This was our first visit to the Waggon for quite a few months and I didn’t recognise anybody who was working, which suggests that there has been another regime change. But everyone was welcoming and had what appeared to be genuine smiles upon their faces and real warmth in their voices. We sat down at a table in the bar (the wifi doesn’t work very wall in the restaurant area – old pub, thick stone walls) that once upon a time had a telly above it that I’d whacked my head into several times – sometimes more than once per visit and before even having a drop of beer. The food menu was different than previous visits but still maintained some form of continuity – no doubt thanks to a guiding hand from Wadworth. Service seemed a little slower than usual but nothing to get too stressed about and when it arrived it was hot and tasty.

Casks beers were all Wadworth: 6X, Henry’s IPA (do Wadworth’s pubs legally have to sell 6X and/or Henry’s?), Bishop’s Tipple and Old Timer. Keg offerings were Wadworth’s Corvus Stout (a pretty decent Guinness/Murphy’s replacement), Amstel and some other things I’ve chose not to remember. I opted for a pint of Old Timer – a 5.9% Old Ale that only makes a draught appearance during December and January. The first couple of glugs tasted a bit tired but by the time I was approaching the bottom the glass it had perked up nicely, which suggests it was my taste buds that were jaded and not the beer. The second pint was on tip top form and proved to be a great pairing with the meat platter I’d ordered to accompany the beer. Thirst (and hunger) slaked we departed. We will no doubt return.

If you are visiting the wonders of Avebury don’t bother with the Red Lion because if you venture just past Silbury Hill you’ll find a pub that does better food, service and beer.



Turf Tavern
Bath Place


If you stumble down a narrow alley located near to Oxford’s Bridge of Sighs rip-off (actually, it’s more of a Rialto Bridge rip-off but let’s not worry about such things) you will find the pub that is ‘possibly’ Oxford’s oldest. As you’d expect from a pub that is several hundred years old it is a bit of a ramshackle affair. And as you’d expect from a pub located in Oxford it is usually jammed full of students and tourists. If you are anywhere near 6 feet tall and don’t like crowds comprised of people with high IQs and/or large cameras you might want to avoid the place.

The bar is split in two by a supporting wall. Greene King beers occupy one side and beer from other breweries, which are just as exciting as GK, occupy the other. I went for a pint of Old Rosie. Twelve real ales on tap and I opt for a cloudy flat cider! I sat outside and watched the people come and go (sadly, not talking of Michelangelo). Most of the folk with large cameras took a photo or twelve before departing without buying a drink. Most of the students went a sat in one of three outside areas and smoked designer cigarettes. I left straight after my last heroic gulp of fermented apple juice. There was no reason to hang around.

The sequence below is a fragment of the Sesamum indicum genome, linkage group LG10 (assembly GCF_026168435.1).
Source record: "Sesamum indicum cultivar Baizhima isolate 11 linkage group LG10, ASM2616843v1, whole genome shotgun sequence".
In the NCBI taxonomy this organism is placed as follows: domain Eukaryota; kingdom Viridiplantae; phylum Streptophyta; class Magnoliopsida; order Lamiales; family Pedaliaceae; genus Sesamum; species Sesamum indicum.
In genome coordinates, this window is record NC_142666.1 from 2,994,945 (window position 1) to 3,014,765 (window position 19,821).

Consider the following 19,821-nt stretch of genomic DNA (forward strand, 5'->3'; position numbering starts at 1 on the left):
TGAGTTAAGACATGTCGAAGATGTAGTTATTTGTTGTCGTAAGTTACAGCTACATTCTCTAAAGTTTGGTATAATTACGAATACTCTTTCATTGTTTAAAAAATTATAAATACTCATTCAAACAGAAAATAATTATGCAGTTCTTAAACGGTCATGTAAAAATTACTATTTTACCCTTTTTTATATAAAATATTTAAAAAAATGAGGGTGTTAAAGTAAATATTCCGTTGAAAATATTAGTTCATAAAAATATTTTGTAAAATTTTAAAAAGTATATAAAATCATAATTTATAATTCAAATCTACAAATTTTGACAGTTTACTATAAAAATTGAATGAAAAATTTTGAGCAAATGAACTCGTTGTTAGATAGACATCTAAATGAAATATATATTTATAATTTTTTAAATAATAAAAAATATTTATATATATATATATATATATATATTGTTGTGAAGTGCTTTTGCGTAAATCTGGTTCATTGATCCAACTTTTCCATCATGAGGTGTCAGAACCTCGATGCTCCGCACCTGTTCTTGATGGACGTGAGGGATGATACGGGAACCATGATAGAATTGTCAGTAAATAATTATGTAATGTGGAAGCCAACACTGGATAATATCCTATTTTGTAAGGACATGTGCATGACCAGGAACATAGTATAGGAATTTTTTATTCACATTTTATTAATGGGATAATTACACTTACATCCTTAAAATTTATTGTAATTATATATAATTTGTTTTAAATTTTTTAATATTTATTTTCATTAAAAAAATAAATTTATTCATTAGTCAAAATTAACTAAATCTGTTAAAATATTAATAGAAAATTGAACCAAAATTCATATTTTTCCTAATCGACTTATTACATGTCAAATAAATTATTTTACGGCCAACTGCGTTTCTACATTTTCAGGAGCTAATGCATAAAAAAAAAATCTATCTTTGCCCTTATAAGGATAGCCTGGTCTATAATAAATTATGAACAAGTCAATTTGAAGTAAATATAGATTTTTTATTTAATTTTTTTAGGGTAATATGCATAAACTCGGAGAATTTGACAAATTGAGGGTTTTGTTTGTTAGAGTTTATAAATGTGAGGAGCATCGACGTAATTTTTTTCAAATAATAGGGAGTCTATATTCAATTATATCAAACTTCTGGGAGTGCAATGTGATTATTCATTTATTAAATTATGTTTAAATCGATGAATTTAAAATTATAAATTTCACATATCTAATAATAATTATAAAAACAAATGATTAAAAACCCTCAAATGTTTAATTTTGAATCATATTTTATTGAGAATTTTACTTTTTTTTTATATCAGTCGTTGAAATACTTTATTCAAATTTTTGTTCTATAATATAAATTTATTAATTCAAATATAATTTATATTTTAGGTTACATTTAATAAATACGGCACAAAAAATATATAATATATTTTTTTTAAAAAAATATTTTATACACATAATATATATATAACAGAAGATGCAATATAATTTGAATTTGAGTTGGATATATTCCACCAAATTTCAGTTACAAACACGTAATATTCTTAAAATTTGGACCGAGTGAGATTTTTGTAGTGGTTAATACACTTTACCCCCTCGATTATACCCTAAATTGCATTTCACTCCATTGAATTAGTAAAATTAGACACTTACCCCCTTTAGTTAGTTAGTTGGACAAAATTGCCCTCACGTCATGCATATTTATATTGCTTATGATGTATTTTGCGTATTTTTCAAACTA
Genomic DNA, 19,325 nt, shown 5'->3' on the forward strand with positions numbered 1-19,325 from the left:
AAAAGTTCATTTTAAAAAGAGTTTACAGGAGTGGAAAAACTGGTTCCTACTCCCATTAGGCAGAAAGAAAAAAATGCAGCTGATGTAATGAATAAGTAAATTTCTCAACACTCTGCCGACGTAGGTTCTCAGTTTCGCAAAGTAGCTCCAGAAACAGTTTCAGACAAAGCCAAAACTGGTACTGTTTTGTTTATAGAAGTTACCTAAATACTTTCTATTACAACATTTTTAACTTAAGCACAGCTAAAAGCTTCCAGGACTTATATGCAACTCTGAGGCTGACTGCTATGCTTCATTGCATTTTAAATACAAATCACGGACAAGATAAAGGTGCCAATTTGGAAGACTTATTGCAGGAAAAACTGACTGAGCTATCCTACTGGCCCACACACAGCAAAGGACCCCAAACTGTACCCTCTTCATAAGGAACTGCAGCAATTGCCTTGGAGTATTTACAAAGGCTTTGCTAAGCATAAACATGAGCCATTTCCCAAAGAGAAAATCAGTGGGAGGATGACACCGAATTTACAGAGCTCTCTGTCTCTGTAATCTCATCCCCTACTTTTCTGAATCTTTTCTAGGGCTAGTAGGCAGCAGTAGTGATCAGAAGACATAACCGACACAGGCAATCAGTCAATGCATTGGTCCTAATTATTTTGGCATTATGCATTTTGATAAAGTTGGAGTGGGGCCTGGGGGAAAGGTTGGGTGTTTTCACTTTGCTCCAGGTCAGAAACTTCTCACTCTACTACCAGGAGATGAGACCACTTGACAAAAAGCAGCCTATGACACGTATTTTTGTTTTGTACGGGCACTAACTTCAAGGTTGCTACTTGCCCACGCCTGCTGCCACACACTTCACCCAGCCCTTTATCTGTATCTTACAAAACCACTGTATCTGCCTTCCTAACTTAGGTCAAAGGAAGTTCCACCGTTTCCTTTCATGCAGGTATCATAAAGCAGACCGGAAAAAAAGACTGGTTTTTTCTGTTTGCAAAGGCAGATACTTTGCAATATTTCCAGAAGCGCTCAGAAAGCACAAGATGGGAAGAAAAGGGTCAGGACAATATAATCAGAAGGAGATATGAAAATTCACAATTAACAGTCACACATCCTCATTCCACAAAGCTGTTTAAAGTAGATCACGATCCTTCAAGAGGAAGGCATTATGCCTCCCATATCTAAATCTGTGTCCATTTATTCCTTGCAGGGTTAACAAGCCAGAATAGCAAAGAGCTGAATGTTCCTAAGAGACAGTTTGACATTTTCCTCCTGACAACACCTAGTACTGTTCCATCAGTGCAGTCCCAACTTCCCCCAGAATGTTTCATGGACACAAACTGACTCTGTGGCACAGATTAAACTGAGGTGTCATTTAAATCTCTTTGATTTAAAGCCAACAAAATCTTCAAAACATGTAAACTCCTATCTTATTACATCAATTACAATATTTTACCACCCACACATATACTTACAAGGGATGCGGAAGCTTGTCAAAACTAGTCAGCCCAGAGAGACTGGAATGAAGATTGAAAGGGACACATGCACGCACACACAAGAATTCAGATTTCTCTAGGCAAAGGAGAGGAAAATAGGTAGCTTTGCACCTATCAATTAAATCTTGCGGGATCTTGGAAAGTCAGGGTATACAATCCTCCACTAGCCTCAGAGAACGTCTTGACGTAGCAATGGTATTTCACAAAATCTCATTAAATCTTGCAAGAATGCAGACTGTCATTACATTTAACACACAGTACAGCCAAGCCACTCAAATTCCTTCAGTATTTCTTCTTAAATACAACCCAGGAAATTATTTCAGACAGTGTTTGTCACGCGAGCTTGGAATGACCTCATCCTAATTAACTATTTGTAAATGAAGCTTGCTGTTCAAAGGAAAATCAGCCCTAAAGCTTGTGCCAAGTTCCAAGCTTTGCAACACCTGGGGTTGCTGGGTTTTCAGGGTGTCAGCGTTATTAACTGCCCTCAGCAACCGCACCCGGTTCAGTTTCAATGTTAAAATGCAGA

The Turf Tavern is a bona fide tourist attraction. If you go to Paris and don’t see the Eifel Tower people will laugh at you. If you go to Oxford and don’t see where Bill Clinton didn’t inhale people will laugh at you. Let them laugh.

KODAK Digital Still Camera


New Cross Inn
323 New Cross Road
SE14 6AS


The New Cross Inn stays open late. I’m sure that if you the secret special hello you can drink there 24 hours a day. It’s an interesting pub. It can’t be described as on old fashioned pub but it has none of the trappings of the modern world. Seating comes courtesy of beer barrels with planks of wood on top and the kind of bench you find it the picnic areas of your local park. There’s a pool table and it’s very much the hub. It’s the kind of pub where you half expect fights to break out over the pool table but I don’t believe that ever happens, which is nice. The New Inn is also a live music venue. Old skool Punk and Ska legends are known to have graced the stage – the Selector played there on NYE 2013.

Beer wise the place isn’t very exciting: mass market keg or Tribute, Proper Job, Dartmoor and Dommbar were what I was greeted with this visit. But you don’t go to the New Cross Inn for the beer. No. No. No! You go to the New Cross Inn for a pint of Old Rosie Cider. Yes. Yes. Yes!

New Cross Inn